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captain and acting assistant commissary; Wm. L. Evans, wagonmaster; two wagoners, (enlisted men ;) three wagoners, (citizens ;) two negro wagoners, and two citizens who were pressed and interested with the grain. The property taken was as follows: Seven wagons, twenty-three horses, four mules, and twenty-four set of harness. After setting fire to and destroying the wagons and the grain, with the building it was stored in, I set out on my return, meeting Capt. Smith with his command on Cherry River, ten miles from Gauley River ford. I arrived in this camp with the above prisoners and property at five o'clock P. M. on the eleventh instant. I found the roads very bad, impassable for wagons. Grain was very scarce; could procure but two feeds for my horse while I was gone. The grain destroyed was about two hundrep and fifty-six bushels of wheat. I have the honor to be, very respectfully, your obedient servant, G. W. Gilmore, Captain Commanding Kanawha Division. P. S.--On
away, and at the word of the Captain the single cable was cast loose, and the noble vessel began to move into the stream. Having gone into the middle of the river, immediately opposite Canal street, she there dropped her anchor for the night. It is singular that, although many watched her departure, not a voice was raised to bid her God speed. She left in silence, and without one to wave her an adieu. Other news. Recruiting for the United States Navy commenced this morning. The Cherry street rendezvous, which was closed by authority for months, opened to-day, and all applicants are to be accepted "until over five thousand men are enrolled." This is the story told by the officers, who are doubtless commissioned to ship five or six hundred men. Neither the Secretary of the Navy nor the President could authorize the recruiting of more than a few ships' crews, without the consent of Congress, when the stipulated eight thousand sailors are in service. The feeling at the S
a touches at the hands of the constructors in the Brooklyn Navy-Yard. Recruiting. On Thursday last, however, instructions were received, ordering the shipping of all men who applied, until further notice is given by the authorities. It is said that Gen. Scott will try and stop this, as men prefer to enter the Navy as landsmen to enlisting as soldiers. At all events, all Friday and Saturday the recruiting business at Cedar, Chatham, and Hudson streets, was seriously affected by the Cherry street establishment. There is some talk — but no orders — about a bounty being given. Recruits arrived on Saturday from the neighboring offices, and went over to the island. Preparations at Pensacola. A letter to the New Orleans Delta, dated Warrington Navy-Yard, Florida, the 2d inst., says: The works first commenced are in a highly finished state, and new batteries have been commenced within the past three days. I should think Lieut. Slemmer would begin to consider the ere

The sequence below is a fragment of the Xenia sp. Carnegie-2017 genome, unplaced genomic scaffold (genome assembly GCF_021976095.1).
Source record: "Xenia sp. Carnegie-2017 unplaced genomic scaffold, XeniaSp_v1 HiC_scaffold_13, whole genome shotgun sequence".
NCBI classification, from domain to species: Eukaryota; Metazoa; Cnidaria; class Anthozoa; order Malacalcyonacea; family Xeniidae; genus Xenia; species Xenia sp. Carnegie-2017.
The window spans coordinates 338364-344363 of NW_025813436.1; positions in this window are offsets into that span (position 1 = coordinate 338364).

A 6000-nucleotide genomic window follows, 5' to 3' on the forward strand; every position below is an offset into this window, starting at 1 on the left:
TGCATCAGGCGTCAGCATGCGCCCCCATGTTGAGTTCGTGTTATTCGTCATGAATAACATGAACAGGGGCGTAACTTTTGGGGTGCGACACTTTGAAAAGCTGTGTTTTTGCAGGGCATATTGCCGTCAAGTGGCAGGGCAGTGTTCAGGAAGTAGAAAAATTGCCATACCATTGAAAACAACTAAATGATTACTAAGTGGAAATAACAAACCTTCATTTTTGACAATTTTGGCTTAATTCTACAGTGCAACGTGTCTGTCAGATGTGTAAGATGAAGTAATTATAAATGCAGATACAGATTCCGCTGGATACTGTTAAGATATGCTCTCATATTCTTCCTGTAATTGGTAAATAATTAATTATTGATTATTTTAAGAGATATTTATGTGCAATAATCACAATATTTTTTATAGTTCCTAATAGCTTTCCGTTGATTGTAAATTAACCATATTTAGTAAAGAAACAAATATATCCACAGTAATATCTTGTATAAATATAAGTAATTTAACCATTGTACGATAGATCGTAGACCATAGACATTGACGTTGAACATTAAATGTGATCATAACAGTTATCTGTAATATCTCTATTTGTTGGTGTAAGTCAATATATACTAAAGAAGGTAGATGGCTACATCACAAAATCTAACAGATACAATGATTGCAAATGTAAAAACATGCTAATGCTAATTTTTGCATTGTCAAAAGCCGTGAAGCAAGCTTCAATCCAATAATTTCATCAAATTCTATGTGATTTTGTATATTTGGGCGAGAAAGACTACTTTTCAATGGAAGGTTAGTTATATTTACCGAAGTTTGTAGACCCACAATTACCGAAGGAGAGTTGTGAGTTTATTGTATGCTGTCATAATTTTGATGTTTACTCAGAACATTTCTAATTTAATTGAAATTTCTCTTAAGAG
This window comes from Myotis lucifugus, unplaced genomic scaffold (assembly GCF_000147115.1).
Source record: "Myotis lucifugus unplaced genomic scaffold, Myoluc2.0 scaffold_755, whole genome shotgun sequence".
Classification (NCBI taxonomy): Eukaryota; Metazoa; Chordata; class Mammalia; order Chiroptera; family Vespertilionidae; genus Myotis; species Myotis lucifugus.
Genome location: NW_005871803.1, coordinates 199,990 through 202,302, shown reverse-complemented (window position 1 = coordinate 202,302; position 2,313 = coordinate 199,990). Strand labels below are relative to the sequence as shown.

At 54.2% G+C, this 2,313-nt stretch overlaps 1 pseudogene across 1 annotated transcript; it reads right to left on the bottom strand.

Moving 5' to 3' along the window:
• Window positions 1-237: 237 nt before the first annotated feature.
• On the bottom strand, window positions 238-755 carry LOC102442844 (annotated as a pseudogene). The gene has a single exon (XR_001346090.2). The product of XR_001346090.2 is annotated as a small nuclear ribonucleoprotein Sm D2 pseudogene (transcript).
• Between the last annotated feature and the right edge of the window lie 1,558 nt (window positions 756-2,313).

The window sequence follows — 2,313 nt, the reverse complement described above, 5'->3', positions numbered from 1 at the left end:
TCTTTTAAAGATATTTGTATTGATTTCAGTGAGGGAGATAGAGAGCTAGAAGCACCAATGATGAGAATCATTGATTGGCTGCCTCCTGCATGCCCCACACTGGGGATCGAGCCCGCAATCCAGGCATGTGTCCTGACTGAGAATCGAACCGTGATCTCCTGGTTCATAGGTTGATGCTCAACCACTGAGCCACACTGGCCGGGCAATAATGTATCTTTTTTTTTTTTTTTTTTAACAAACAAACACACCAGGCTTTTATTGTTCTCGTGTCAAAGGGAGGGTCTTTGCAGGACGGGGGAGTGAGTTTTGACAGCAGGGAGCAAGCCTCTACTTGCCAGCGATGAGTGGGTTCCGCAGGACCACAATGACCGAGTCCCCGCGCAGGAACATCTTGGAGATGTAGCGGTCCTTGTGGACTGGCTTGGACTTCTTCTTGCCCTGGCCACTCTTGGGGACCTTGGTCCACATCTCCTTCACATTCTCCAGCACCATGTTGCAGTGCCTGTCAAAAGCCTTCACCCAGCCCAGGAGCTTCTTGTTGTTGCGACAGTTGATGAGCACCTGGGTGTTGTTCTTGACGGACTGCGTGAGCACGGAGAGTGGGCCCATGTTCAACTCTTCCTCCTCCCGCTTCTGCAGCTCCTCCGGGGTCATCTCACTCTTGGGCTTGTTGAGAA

n yesterday's afternoon train, having indicated a determination to report to the Lincoln Administration all that had been done, and no doubt all that it is proposed to do, so far as he could ascertain it, we feel that there is no longer any reason for further reticence on our part. It was only after Col. G. left that the fact of his indicated intention became known. Federal Operations at New York. Recruiting landsmen for the navy commenced yesterday morning at seven o'clock.--The Cherry street rendezvous was filled, and before noon fifty men had been shipped. Seamen and ordinary seamen have been added to the North Carolina, from the city offices during the week, and if applicants continue to apply as they do now, the ship will be filled in a month or so. Recruiting for the army was comparatively brisk, considering the weather. Men are now being enlisted at the rate of 30 men-per day or 840 per month. It is thought the figures can be run up to 1,000, without modifyin